But what if that new life can only come at the expense of the life or health of the mother? That is the only “What if?” question that I feel deserves a slightly different possibility list. Allow me to express why. First, if the health of the mother is compromised, but not actually causing the danger of death, then, live with it. Both mother and baby can LIVE with it. I don’t say it like that because I don’t think it’s hard. I’ve been on bed-rest with other kids, a job, and a home to worry about, but in order to protect the life I was responsible for, bed-rest and extra doctors visits seem like such a small thing. If the mother is so sick that for some reason the life of the mother is in eminent danger, then it seems like there would be a responsibility to carry the baby as long as possible and then attempt, with all the best possible efforts available, to deliver and save the baby as well as the mother. It is amazing how early a baby can actually be born and still survive so well. There is no excuse to carry a baby to six months and abort the pregnancy instead of trying to save that baby’s life. If holding out as long as possible and then delivering the baby with the intent to help it to live is does not provide a long enough time in the womb for the baby’s survival, then perhaps we could work to spend money and time developing ways to do surrogacy at that point. Or even work to develop medical methods to simulate the womb to care for those babies. That would be a much more humane use of time and funds than spending money on performing and perfecting abortions. But, just like there have been mothers in war-torn areas that had to choose to permanently silence a baby to keep herself and the rest of the people around her safe, perhaps I can see in those very rare circumstances having abortion be an option to consider with the deepest consideration by all those that will be affected. Just like a mother in such a deplorable situation due to war, the aborting mother will still have to live with the knowledge of what the choice to abort means for her and for her baby. That is a burden that must be considered, as well as the life of the baby and the mother, when deciding to abort to protect the mother’s life. And protecting the mother’s style of life, does not count here.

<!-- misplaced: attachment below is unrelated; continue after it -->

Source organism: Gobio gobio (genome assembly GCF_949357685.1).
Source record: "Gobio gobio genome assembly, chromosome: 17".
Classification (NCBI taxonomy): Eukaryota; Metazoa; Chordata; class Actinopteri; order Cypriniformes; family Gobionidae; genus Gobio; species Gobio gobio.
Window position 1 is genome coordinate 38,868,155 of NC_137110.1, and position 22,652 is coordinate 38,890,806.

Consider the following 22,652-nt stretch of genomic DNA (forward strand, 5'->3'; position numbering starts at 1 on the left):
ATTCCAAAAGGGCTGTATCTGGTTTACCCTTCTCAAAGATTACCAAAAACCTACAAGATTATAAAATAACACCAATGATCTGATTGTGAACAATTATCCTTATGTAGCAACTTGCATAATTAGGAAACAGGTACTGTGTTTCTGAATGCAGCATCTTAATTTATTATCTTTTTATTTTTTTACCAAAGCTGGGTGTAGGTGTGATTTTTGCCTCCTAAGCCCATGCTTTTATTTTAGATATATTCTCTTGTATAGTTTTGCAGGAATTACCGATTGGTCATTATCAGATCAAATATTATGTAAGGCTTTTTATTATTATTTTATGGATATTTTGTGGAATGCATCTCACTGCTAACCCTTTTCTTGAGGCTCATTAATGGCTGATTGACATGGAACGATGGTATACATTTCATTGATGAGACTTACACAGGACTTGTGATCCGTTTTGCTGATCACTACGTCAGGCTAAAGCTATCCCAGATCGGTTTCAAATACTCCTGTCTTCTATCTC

Now comes another “What if?” question. What about when the mother truly does not want the baby? Is that kind to the baby to be brought into life with a mother that does not want him/her? Absolutely! At least, absolutely when the consideration of adoption covers the tragedy there. I have a very strong and personal idea about this thought. I have far too many friends that have waited and waited and waited to be able to have the chance to adopt a baby because they so want to be parents. All of those dear friends would be grateful to the core for some mother to give them the chance to love and raise a baby that would otherwise be unwanted. How useless and senseless an idea it is to suggest that just because they are not wanted, those babies should die. Then rather then having protective services come in and help kids that are being neglected or abused, perhaps they should simply come in and kill them instead. Right? No! However, it is not any less repugnant to act like abortion is not only an option, but a perfectly appropriate option.
I guess that if I had to sum this all up I would simply have to say, I love babies. I love life and do not believe that anyone has the right to take another life unless it is to protect their own life—not lifestyle—or the lives of others. I think that the very best summary is provided right in our own Declaration of Independence. “ We hold these truths to be self-evident, that all men are created equal, that they are endowed by their Creator with certain unalienable Rights, that among these are Life, Liberty and the pursuit of Happiness.” (I didn’t notice a “But…” clause in there excluding those that are still residing in a womb. Did you?)